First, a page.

By Adriane Dorr
LCMS leaders met with representatives on Capitol Hill Oct. 27 and took part in the first-ever Lutheran Services in America Day at the White House Oct. 28.
On the first day of their visit to Washington, D.C., the group of 17 LCMS representatives met with 18 congressmen and senators, encouraging them to be mindful of the importance of religious freedoms, the sanctity of human life, marriage as a sacred union between one man and one woman, and other key LCMS positions.
In her discussions with congressmen, senators and their staff, Ann Stillman, vice-president and general counsel with Concordia Plan Services, encouraged elected officials to “recognize the intersection of religion and government and to be mindful of how the government impacts our religious beliefs.”
Dr. James Tallmon, a member of the Synod’s Board for National Mission, also noted: “We’re not trying to force our beliefs across the board. We simply want to be able to work by the dictates of our conscience and our confession.”
The Rev. Timothy Scharr, president of the LCMS Southern Illinois District, specifically discussed S.1467, the Respect for Rights of Conscience Act, with Lauren Weidmaier, a staff member from the office of Sen. Roy Blunt (R-Mo.). The act deals with what the federal government can mandate with regard to private health plans, such as surgeries to prevent pregnancy, sterilizations and drugs that cause early abortion.
“This is a First Amendment right for us,” Scharr noted. “We believe God alone creates and ends life.”
Weidmaier concurred, saying, “We need to make sure people are aware, that they don’t forget how badly these laws affect us, that they understand how far-reaching the effects of bills can be.”
The group also met with members of the House and Senate who attend LCMS congregations, thanking them for sharing the Synod’s views as public servants.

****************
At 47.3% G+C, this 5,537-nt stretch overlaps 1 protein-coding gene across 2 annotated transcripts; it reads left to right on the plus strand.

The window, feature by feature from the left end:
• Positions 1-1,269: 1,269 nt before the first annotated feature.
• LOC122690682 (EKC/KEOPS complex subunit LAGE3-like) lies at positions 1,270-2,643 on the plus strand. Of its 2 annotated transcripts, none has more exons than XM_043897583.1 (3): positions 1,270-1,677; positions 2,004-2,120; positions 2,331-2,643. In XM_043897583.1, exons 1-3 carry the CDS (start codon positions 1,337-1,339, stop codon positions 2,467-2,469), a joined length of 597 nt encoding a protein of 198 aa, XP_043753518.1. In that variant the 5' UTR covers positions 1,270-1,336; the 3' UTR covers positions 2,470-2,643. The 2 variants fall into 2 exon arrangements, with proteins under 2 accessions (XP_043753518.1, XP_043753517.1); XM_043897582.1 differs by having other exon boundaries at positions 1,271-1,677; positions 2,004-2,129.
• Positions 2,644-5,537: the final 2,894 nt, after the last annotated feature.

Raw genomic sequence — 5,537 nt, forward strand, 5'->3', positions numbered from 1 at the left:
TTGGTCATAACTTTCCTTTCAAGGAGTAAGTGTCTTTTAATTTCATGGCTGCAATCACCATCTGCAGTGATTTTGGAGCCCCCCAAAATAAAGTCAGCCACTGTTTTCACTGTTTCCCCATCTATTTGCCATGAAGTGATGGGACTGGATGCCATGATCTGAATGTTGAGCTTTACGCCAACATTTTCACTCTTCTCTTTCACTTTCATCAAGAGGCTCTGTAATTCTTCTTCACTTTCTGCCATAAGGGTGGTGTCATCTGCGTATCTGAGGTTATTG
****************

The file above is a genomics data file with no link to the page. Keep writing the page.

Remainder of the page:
“It was good that we were able to thank and encourage representatives and senators who support life, health and marriage issues in God-pleasing ways,” said the Rev. Dan Gilbert, president of the LCMS Northern Illinois District. “The meetings were also a reminder to leaders of the LCMS that we need to witness before those in the government, witnessing ‘before kings and governors for My name’s sake,’ as Jesus said.”
Congressman John Shimkus (R-Ill.) offered encouragement of his own, asking Lutherans to engage in politics and to foster interest at the local level — within their congregations and communities. “Lutherans need to get involved,” he said. “Congress needs to know what policies will hurt us and will hurt the church at-large.”
At the same time, Shimkus reminded LCMS members to be mindful of the distinction between church and state. “You don’t want to bring political fights into the pulpit,” he warned. “How can pastors preach Law and Gospel when the church’s Law is so different than that of the world’s?”
Congresswoman Cynthia Lummis (R-Wyo.), also an LCMS Lutheran, asked Synod members to consider talking with other like-minded Christian groups where possible and in certain arenas.
“Lutherans can engage Catholics and evangelicals and others as we work together to protect our religious freedoms,” Lummis said. She also asked that the LCMS pray for its elected officials, that they would be blessed with “guidance and discernment as they fight in the days ahead to save the country.”
The LCMS-member congressmen and senators “were encouraged greatly by our presence and engagement on various issues, including the right for religious expression according to one’s doctrine,” said LCMS Rocky Mountain District President Rev. Randall Golter. “At the end of each session, we petitioned the Lord to bless those with whom we met, asking specifically for any special concerns.”